Curious about … Birth rates, and the demographic-economic paradox

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In the last few weeks I’ve heard two very contrasting interpretations of forecast birth rates. Both are largely based on the same facts, however with somewhat contrasting perspectives.

  1. The first interpretation, concerns itself with declining birth rates in the major, ‘developed’ economies, asking the question, if populations aren’t growing sufficiently (and in some cases, like Germany, aren’t even replacing themselves), how will future economic growth expectations be met?
  2. The second interpretation concerns itself with massive recent (ie, over the last 100 years) global population growth, and the potential consequences for earth’s finite resources (water, food, fuel, metals, etc.).

I’ve read around these concepts on the internet and set out, in the remainder of this blog post, some thoughts on what I’ve found, including the demographic-economic paradox,  the demographic transition, sub-replacement fertility rates, and suggestions of the ‘tabu’ of discussing population growth.

ps. The title of this post is made in hommage to The Curiosity Chronicles, a Tumblr blog by Paul Bennett, Managing Partner and Chief Creative Officer of IDEO. I encourage you to take a look at his posts, if you’ve not seen them yet.

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7 things that could define the core of an ‘alternative’ MBA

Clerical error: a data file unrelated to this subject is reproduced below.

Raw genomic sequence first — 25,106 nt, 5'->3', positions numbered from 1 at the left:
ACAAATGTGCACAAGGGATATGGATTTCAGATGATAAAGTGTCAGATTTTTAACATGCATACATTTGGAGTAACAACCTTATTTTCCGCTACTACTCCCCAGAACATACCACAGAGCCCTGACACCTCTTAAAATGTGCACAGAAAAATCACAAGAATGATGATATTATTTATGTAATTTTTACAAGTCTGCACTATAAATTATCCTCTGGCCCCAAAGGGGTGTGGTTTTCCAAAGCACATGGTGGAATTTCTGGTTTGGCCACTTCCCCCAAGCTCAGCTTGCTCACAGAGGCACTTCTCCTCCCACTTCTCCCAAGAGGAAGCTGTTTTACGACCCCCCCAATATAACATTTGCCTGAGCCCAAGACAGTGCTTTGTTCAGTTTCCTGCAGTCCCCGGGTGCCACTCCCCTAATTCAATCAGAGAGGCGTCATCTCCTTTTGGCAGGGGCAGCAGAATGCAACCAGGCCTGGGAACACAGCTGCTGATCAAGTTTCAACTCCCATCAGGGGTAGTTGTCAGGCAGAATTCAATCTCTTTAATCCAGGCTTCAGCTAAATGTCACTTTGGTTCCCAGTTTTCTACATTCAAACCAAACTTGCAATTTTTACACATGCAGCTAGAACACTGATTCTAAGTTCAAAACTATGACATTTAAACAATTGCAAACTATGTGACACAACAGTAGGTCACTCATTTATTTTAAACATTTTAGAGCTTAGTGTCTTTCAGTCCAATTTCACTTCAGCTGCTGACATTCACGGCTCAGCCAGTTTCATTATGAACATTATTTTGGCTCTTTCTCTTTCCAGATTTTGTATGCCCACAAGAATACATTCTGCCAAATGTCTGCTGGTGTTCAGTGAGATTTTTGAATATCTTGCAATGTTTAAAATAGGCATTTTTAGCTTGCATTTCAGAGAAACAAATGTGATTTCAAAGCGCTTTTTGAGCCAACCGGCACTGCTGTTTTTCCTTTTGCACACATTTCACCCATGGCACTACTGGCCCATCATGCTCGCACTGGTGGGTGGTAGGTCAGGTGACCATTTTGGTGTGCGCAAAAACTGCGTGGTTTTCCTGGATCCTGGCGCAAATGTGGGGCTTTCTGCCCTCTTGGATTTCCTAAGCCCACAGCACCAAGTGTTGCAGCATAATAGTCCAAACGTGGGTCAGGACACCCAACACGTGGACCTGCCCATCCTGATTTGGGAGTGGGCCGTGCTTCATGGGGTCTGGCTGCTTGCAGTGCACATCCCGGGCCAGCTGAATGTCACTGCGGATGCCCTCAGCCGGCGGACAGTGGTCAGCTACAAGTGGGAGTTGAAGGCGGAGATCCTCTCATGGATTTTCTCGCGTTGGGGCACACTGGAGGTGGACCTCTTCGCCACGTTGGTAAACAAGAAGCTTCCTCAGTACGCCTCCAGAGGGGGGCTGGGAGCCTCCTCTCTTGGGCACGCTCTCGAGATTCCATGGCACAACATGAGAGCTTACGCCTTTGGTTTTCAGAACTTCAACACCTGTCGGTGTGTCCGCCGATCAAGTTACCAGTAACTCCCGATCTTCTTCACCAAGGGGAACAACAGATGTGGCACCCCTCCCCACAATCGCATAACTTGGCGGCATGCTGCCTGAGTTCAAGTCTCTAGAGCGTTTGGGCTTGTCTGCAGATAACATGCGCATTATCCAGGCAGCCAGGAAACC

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Both during, and since my MBA there is a topic that has been eating away at me – was there anything missing, or could the experience have been improved by the inclusion of other study topics? Don’t get me wrong, I thought my MBA was excellent, but I’m always looking to see how things might be further improved.

Most MBAs deliver a mixture of core material (finance, economics, accounting, strategy, etc.) and electives (optional topics that are either more niche or are perhaps addressed in greater detail, often relating to a topic that the school is known for being strong at). The elective topics nevertheless tend to revolve around academic content/theory, with case studies to provide a bridge to reality.

Could other topics, which are perhaps not considered as classical MBA topics, be useful additions to an MBA?

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